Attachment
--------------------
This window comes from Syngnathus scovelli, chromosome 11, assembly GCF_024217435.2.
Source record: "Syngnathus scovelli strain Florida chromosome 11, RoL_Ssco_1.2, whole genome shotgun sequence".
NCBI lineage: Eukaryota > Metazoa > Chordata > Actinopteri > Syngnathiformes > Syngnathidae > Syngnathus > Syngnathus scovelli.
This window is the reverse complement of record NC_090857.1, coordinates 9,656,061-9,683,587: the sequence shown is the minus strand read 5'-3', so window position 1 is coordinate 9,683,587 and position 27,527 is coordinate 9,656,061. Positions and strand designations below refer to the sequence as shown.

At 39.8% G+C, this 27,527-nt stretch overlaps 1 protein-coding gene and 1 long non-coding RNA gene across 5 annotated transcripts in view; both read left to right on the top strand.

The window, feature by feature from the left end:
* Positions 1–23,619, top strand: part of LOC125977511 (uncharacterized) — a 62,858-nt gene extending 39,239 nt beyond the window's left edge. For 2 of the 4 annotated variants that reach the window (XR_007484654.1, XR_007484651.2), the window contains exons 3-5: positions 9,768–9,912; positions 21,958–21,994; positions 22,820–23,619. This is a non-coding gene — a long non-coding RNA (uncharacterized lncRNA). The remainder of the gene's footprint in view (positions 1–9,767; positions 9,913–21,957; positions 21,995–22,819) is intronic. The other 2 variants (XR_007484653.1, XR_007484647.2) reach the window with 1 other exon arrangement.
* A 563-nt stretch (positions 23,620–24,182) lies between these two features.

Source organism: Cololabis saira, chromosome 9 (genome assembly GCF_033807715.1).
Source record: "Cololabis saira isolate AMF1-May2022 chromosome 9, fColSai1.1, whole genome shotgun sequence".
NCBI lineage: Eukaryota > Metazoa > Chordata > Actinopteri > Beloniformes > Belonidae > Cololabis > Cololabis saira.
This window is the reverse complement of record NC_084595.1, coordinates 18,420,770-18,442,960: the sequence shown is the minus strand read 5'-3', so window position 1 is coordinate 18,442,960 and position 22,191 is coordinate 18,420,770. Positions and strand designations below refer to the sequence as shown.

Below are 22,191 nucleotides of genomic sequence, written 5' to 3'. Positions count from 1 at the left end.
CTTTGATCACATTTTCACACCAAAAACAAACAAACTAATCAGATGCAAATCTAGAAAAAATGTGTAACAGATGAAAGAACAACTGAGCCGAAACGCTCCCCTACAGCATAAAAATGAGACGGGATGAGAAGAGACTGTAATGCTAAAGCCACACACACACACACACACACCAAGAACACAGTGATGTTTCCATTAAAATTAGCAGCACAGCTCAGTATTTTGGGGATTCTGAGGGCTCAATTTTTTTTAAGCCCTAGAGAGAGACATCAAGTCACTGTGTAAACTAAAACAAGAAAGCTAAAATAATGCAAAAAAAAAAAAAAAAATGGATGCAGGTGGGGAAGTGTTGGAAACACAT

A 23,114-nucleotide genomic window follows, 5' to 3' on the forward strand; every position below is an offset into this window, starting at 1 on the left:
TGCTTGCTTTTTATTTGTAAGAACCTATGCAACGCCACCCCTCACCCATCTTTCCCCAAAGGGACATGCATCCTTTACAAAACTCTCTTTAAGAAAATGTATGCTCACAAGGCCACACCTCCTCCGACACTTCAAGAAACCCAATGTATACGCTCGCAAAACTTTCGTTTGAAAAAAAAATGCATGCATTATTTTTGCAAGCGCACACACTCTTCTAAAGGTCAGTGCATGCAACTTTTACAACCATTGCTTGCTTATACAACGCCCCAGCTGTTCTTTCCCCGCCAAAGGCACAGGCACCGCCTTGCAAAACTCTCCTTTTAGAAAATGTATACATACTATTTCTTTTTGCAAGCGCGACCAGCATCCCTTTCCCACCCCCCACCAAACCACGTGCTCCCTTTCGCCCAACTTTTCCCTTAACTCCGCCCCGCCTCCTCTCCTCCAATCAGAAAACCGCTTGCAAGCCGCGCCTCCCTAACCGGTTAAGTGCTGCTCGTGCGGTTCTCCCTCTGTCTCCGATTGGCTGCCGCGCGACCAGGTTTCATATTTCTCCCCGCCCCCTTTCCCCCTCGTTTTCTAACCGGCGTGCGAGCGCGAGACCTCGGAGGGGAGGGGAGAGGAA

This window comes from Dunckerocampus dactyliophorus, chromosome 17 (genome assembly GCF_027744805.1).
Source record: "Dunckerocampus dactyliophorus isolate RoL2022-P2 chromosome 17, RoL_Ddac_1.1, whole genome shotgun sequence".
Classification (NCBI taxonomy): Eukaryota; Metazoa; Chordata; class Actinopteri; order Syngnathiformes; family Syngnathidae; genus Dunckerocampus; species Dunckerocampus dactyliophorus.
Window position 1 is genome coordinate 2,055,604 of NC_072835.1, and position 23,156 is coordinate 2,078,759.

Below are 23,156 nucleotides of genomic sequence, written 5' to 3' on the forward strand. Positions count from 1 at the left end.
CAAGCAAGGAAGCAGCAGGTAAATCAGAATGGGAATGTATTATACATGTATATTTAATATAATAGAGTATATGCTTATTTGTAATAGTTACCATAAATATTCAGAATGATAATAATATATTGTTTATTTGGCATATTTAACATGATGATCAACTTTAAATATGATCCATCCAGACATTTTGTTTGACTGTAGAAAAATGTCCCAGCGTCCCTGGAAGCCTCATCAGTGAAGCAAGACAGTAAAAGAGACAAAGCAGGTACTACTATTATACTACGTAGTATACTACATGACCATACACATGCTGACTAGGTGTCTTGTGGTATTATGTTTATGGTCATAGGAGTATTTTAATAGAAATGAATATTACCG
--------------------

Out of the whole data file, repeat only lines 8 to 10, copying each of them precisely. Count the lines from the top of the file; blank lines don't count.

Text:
* A 563-nt stretch (positions 23,620–24,182) lies between these two features.

Source organism: Cololabis saira, chromosome 9 (genome assembly GCF_033807715.1).
Source record: "Cololabis saira isolate AMF1-May2022 chromosome 9, fColSai1.1, whole genome shotgun sequence".